The Australia women's national field hockey team (nicknamed the Hockeyroos) are, as of January 2019, ranked third in the world. Having played their first game in 1914, and their first Olympic game in 1984 they are one of Australia's most successful sporting teams, boasting three Olympic gold medals (1988, 1996, 2000), two World Cup gold medals (1994, 1998) and four Commonwealth Games gold medals (1998, 2006, 2010, 2014). The Hockeyroos have been crowned Australia's Team of the Year five times and were unanimously awarded Best Australian Team at the 2000 Sydney Olympic Games.
A notable part of the Hockeyroos colourful history has involved Ric Charlesworth. Charlesworth was at the helm of the Hockeyroos from 1993 to 2000, where his reign as coach saw the team win the 1993, 1995, 1997 and 1999 Champions Trophies, 1994 and 1998 World Cups and the 1998 Commonwealth Games. Charlesworth took the Hockeyroos to the Atlanta and Sydney Olympic Games where the team won back-to-back gold medals. The team was coached from 2011 by Adam Commens, who was replaced after the 2016 Summer Olympics, where the side failed to medal, by Paul Gaudoin.
Amid much turmoil, Gaudoin quit in March 2021 and was replaced by former player, Katrina Powell.
Given the extent of the Hockeyroos success, the team has consistently remained at the top of the world hockey rankings. From the late 1980s until 2000, the Australian team was ranked at number 1 in the world. Only once during this period, did the Hockeyroos fail to win a tournament, when they finished fifth.
As part of the Olympic team in 1988, 1992, 1996 and 2000, Rechelle Hawkes is the most decorated Hockeyroo of all time. Such is her status in international hockey that she is among the most successful female players in the history of the sport.
Hawkes is the only female hockey player to win three Olympic gold medals at three separate games. After 279 international matches,
Hawkes retired following the Sydney Olympic Games where the Hockeyroos again won gold. In recognition of her contribution to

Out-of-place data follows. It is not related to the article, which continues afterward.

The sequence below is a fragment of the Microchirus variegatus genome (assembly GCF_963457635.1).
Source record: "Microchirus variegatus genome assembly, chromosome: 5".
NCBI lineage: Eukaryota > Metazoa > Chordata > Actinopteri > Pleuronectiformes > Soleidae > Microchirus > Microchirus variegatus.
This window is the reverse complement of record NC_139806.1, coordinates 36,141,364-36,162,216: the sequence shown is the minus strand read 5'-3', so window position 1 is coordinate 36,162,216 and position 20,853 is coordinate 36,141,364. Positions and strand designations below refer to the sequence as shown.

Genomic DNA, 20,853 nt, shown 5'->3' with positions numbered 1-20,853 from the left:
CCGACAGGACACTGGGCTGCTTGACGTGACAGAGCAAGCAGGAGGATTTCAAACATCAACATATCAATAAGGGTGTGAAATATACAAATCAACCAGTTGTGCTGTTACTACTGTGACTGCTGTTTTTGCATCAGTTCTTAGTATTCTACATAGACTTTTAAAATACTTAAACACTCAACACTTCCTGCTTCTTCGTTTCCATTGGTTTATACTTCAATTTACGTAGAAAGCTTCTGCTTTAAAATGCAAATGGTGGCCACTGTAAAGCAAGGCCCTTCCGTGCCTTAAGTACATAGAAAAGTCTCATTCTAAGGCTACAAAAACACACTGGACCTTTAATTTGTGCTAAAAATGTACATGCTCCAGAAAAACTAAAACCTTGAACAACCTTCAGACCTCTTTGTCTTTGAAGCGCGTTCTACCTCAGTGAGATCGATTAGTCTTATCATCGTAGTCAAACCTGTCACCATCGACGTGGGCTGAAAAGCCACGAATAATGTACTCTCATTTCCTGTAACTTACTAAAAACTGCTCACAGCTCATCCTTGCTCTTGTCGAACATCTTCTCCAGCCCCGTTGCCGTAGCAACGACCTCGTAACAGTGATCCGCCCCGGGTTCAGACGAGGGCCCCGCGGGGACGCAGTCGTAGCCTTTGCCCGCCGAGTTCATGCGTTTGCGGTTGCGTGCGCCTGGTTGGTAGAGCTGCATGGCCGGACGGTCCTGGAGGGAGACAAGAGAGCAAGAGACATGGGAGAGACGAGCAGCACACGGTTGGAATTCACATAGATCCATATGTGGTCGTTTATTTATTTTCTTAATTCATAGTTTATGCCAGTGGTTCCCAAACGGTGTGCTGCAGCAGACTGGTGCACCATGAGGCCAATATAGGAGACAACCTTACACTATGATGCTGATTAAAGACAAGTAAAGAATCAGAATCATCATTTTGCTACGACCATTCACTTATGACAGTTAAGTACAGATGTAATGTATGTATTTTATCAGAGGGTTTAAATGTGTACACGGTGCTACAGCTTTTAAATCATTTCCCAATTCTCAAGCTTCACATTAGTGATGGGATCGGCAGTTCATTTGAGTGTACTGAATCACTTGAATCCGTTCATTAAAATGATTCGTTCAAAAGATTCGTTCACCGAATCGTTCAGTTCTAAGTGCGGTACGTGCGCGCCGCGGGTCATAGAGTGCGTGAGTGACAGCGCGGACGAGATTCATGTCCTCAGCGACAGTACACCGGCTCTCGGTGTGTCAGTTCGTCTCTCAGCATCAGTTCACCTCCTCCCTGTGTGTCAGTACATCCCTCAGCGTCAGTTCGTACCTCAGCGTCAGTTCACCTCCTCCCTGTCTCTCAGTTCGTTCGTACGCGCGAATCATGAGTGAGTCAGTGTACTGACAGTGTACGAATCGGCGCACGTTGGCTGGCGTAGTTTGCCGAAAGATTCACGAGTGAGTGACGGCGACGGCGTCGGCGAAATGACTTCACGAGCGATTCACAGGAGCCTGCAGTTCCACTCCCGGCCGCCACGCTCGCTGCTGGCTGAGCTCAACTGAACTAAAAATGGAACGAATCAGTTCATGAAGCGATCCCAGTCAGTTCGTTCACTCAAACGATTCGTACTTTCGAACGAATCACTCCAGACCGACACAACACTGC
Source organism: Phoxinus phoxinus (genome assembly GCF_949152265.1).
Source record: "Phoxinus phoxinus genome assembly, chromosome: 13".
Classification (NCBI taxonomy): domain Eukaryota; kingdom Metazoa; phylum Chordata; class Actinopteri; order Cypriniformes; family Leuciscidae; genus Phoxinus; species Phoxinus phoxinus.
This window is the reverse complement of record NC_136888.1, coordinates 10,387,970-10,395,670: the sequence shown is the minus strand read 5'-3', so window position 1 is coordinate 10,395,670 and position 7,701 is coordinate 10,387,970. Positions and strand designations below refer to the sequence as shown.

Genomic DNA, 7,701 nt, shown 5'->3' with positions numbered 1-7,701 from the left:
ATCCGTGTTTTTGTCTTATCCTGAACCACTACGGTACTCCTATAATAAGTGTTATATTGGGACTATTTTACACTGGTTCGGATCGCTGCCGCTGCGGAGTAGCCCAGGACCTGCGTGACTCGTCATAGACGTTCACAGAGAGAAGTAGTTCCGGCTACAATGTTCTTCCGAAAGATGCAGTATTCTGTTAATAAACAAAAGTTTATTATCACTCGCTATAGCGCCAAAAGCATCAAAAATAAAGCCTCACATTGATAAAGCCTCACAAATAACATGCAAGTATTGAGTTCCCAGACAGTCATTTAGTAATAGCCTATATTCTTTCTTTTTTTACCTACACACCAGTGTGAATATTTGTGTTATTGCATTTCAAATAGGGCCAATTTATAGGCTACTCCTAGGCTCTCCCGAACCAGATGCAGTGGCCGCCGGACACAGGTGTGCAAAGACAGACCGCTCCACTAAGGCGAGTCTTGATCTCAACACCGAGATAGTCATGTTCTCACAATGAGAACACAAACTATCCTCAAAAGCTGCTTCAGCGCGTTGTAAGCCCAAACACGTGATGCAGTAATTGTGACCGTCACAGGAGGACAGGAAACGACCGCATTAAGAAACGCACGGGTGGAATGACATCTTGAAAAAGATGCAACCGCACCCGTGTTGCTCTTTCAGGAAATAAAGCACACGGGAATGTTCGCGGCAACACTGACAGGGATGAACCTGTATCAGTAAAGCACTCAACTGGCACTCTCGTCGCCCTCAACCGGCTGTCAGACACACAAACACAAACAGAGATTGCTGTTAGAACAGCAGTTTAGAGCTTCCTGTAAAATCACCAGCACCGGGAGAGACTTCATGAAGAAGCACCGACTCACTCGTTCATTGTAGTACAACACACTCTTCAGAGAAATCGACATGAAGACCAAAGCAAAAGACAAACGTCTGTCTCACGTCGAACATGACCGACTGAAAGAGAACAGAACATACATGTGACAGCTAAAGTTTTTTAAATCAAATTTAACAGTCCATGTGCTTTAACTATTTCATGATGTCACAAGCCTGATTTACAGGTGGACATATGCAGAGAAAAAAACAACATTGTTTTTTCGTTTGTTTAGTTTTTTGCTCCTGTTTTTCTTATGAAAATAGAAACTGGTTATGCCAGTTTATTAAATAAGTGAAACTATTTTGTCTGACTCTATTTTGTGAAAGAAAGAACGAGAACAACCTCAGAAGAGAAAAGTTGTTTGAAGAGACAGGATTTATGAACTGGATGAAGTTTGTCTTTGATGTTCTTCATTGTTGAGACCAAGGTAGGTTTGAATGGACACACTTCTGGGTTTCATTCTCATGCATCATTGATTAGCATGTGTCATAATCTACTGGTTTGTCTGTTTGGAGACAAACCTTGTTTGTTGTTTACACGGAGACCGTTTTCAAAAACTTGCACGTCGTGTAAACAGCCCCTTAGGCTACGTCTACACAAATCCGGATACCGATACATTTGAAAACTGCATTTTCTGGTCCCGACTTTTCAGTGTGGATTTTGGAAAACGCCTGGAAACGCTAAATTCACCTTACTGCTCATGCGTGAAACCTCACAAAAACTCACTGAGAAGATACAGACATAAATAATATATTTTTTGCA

Australian sport, Rechelle was inducted into the Sport Australia Hall of Fame in 2002. In 2018, Hawkes was made a Member of the Order of Australia for "significant service to hockey."
Alyson Annan is also one of more prominent figures in the history of the Hockeyroos. Annan debuted in the Australian side at the age of 18 and became renowned for her prowess in front of goal, scoring 166 goals during her career. She was widely regarded as the sharpest shooter in international women's hockey during the 1990s which was acknowledged when she won the World Hockey Player of the Year in 1999. Annan represented Australia 228 times, and was part of the 1996 and 2000 Olympic Gold Medal-winning teams. Annan remains the Hockeyroos highest goal scorer.
As a highly recognised Hockeyroo, Nikki Hudson has become one of the most identifiable Australian athletes. Retiring in 2009, the striker was formerly the highest capped player in the history of the Hockeyroos, finishing on 303 games (at the time, being the only Hockeyroo to play over 300 games). Since her debut in 1993 at the age of 17, Hudson scored 99 goals in international competition. In 2008, she played in her third successive Olympic Games.
Following her debut in 2004, Madonna Blyth became one of the most prominent Hockeyroos in history. Retiring in 2016, the midfielder became the highest capped player in the history of the Hockeyroos, finishing on 342 games, surpassing the record previously set by Nikki Hudson. During her career she won three Commonwealth Games gold medals and two World Cup silvers. She was also the captain of the team from 2009 until her retirement in 2016, following the Olympic Games.
The Hockeyroos Today
Following the 2016 Summer Olympics, many of the Hockeyroos' core players retired, forcing the team into a development phase. In 2017, long time player Emily Chalker was named captain of the team during this rebuilding phase. Following a disappointing Hockey World League campaign, the team won the Oceania Cup, sparking what would become a string of success for the team.